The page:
Women usually have periods until menopause. Menopause occurs between the ages of 45 and 55, usually around age 50. Menopause means that a woman is no longer ovulating (producing eggs) or having periods and can no longer get pregnant. Like menstruation, menopause can vary from woman to woman and these changes may occur over several years.
The time when your body begins its move into menopause is called the menopausal transition. This can last anywhere from 2 to 8 years. Some women have early menopause because of surgery or other treatment, illness, or other reasons. If you don't have a period for 90 days, you should see your doctor. He or she will check for pregnancy, early menopause, or other health problems that can cause periods to stop or become irregular.
Period pain or menstrual cramps is something most women face each month. Usually, they’re not a bad thing. They are a sign that your body is starting another healthy menstrual cycle. But it’s helpful to understand exactly what is happening in your body.
Usually, menstrual cramp pain is mild. But sometimes it can be severe. The pains can vary from sharp stabs that make you double over to a nagging pain that spreads through your belly and lower back. Some women also experience dizziness, nausea, diarrhea or vomiting. Severe period pain is called dysmenorrhea
Two Types of Menstrual Cramps
There are two types of menstrual cramps: primary and secondary.
This is a big word for common menstrual cramps caused by your monthly cycle, not disease. You may feel mild to severe pain in your lower abdomen, back and thighs. It starts right before your period and usually lasts between 12-72 hours. This kind of dysmenorrhea is more common in young women and often gets less severe from the mid-20s onward and after giving birth.
This type of dysmenorrhea is usually caused by a disorder in a woman's reproductive organs. Some of these conditions include endometriosis, fibroids, cysts or infection. It can also be caused by using an intrauterine device (IUD) which is a form of contraceptive. The pain usually starts earlier in the menstrual cycle and lasts longer than primary dysmenorrheal.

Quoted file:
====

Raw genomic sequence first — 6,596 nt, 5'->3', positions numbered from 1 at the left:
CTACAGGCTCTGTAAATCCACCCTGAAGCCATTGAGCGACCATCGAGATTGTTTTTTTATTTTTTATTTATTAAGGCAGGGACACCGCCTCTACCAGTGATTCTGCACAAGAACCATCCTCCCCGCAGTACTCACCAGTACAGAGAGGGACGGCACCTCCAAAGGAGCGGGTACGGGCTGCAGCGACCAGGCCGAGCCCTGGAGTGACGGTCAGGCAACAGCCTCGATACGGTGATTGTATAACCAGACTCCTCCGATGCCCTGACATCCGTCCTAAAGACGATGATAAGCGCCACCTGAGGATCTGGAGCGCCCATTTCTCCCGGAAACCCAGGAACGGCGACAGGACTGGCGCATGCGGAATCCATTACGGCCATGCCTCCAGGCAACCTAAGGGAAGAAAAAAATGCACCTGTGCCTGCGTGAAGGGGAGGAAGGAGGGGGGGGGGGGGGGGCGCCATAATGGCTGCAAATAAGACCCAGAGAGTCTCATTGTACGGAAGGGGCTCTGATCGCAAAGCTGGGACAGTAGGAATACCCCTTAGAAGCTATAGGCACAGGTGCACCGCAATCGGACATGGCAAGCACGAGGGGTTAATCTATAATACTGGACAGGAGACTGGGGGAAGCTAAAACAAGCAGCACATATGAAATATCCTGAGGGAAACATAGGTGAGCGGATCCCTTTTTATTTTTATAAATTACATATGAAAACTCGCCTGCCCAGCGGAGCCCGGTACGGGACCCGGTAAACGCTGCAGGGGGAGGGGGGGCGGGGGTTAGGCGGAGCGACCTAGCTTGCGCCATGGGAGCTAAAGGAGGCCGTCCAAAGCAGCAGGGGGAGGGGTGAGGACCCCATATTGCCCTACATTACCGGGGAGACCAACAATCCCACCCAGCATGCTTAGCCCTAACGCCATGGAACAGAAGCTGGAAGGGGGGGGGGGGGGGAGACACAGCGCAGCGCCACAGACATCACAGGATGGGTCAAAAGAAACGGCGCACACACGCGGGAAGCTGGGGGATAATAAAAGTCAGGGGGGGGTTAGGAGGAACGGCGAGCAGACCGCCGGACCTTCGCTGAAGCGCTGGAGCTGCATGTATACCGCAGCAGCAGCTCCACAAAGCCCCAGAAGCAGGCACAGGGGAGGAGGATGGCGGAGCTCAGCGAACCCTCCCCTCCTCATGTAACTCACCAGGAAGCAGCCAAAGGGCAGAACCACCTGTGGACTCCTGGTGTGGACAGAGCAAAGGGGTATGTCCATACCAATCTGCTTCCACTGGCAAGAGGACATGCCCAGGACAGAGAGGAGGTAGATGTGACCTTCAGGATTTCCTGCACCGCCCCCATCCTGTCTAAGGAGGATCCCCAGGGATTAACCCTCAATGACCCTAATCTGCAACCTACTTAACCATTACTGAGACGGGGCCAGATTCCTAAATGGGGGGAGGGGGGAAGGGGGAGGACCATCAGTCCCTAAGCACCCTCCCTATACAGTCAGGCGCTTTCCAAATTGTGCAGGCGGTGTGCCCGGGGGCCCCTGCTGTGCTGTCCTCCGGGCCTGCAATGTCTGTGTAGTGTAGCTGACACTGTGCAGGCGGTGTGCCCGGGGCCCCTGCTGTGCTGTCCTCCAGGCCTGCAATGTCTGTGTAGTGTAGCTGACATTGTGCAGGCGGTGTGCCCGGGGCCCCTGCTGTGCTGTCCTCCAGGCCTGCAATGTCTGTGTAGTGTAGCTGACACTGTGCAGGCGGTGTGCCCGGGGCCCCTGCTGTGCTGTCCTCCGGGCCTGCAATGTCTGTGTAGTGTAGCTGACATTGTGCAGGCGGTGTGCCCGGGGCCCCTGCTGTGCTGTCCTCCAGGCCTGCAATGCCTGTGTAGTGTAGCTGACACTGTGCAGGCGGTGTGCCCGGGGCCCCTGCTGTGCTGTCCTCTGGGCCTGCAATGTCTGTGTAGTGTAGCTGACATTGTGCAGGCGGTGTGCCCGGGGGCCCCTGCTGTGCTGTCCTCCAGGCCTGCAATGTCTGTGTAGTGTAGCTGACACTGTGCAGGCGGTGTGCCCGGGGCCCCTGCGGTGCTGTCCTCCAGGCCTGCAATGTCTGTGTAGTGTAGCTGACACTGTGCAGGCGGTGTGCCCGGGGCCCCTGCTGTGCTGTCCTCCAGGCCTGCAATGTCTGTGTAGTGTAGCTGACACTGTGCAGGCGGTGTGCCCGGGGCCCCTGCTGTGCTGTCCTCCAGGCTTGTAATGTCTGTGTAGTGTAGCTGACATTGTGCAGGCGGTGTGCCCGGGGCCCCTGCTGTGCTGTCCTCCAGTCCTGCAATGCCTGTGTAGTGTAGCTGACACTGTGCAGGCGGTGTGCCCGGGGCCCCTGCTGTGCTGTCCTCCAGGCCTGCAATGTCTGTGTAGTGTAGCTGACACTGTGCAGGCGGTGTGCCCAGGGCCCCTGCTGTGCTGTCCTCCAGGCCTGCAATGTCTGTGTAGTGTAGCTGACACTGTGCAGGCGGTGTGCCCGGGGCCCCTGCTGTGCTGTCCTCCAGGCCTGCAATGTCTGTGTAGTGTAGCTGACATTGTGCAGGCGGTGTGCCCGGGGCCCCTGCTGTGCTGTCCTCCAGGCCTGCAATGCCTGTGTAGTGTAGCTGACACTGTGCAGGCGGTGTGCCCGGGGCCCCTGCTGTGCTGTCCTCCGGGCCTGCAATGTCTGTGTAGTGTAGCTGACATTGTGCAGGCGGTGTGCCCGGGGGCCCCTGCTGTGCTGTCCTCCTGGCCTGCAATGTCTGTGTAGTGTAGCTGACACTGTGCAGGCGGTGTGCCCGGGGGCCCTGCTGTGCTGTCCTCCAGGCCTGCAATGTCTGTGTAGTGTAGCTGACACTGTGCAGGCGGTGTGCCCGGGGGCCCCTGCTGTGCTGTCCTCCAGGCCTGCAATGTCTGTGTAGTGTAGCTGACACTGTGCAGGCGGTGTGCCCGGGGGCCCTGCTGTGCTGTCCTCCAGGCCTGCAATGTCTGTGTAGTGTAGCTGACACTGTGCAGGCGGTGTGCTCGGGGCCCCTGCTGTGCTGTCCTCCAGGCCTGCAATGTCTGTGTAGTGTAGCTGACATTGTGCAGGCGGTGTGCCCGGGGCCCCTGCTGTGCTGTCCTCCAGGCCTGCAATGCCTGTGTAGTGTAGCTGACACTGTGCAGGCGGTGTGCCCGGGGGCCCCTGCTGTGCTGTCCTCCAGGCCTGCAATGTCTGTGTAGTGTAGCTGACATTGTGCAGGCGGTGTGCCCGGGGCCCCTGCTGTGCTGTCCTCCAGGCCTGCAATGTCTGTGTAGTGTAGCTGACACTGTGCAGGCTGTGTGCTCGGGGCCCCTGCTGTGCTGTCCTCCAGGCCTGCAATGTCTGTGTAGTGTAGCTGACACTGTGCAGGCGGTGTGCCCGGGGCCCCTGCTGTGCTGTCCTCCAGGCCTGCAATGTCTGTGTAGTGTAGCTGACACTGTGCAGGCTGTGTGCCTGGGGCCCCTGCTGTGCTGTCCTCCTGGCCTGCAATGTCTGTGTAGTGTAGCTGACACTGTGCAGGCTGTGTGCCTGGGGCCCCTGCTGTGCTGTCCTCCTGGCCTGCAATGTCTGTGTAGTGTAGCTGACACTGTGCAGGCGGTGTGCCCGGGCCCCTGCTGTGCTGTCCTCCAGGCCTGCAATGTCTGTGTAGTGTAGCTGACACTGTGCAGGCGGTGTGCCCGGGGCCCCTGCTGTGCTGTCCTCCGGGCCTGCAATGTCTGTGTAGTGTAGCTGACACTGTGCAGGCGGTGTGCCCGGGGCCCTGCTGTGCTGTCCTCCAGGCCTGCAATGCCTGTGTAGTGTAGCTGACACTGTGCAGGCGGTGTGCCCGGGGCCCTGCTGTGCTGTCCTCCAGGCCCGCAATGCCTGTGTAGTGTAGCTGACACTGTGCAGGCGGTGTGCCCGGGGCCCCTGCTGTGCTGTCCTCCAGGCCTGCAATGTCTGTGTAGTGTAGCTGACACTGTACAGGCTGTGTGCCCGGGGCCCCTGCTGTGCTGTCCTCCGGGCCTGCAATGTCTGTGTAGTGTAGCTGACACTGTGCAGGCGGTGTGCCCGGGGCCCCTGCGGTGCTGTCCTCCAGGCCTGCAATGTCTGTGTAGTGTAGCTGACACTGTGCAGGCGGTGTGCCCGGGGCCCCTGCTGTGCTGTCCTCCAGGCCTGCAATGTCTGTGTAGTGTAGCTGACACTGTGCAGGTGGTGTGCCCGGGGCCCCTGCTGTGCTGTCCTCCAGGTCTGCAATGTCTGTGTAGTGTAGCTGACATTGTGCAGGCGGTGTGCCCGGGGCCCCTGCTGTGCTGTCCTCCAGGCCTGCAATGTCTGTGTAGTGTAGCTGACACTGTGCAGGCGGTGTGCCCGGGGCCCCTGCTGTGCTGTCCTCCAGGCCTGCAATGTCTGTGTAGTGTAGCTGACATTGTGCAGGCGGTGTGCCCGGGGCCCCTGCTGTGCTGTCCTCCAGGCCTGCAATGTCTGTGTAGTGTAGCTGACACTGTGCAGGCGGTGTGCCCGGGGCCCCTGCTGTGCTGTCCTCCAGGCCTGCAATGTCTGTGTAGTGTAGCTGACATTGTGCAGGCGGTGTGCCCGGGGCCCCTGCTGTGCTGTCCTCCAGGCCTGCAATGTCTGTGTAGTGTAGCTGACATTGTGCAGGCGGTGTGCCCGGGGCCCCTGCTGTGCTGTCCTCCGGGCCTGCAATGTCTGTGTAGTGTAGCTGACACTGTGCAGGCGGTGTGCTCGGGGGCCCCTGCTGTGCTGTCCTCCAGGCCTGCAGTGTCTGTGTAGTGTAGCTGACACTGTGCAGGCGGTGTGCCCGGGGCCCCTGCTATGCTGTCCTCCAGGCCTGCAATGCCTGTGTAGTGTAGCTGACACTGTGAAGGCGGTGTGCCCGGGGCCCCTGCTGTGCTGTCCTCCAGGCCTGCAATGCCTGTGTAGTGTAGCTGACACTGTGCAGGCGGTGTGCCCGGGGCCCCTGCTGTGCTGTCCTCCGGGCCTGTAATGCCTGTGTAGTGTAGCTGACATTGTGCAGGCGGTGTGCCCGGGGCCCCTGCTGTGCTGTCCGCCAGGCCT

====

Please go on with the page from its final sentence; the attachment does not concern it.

For the first few years after menstruation begins, longer cycles are common. A woman's cycle tends to shorten and become more regular with age. Most of the time, periods will be in the range of 21 to 35 days apart.
Remove the Individual pack
Remove the pad from individual packing with clean hands. Save the packing — This can be used for disposing off the used pad.
Remove the paper from the wings and back
The wings and the back of the pad are covered by a piece of paper that covers the sticky portions of the pad.
Place the Pad
Place the sticky side of the pad (backside) in the lower part of your underwear — the area that goes between your legs. Wrap the wings around the underside of your panties to keep the pad in place.
Dispose of the Pad
After your pad has become saturated, pull it off your undergarment and roll it up in the plastic sheet from your fresh pad. Then toss it in the waste bin. Never flush a pad down the toilet.
You should change a pad before it becomes soaked with blood. Each woman decides for herself what works best. You should change a pad at least every 4 to 8 hours. Always carry additional pads while outdoors and traveling.
Menstrual blood – once it has left the body – gets contaminated with the body’s innate organisms. This rule applies for even those days when you don’t have much bleeding, since your pad is still damp and will have organisms from your vagina, sweat from your genitals, etc. When these organisms remain in a warm and moist place for a long time they tend to multiply and can lead to conditions like urinary tract infection, vaginal infections and skin rashes.
Which sanitary pad is best suited for you.
Simple sanitary pads are made with finest materials to provide extra absorption and softness. Simple sanitary pads come in four types :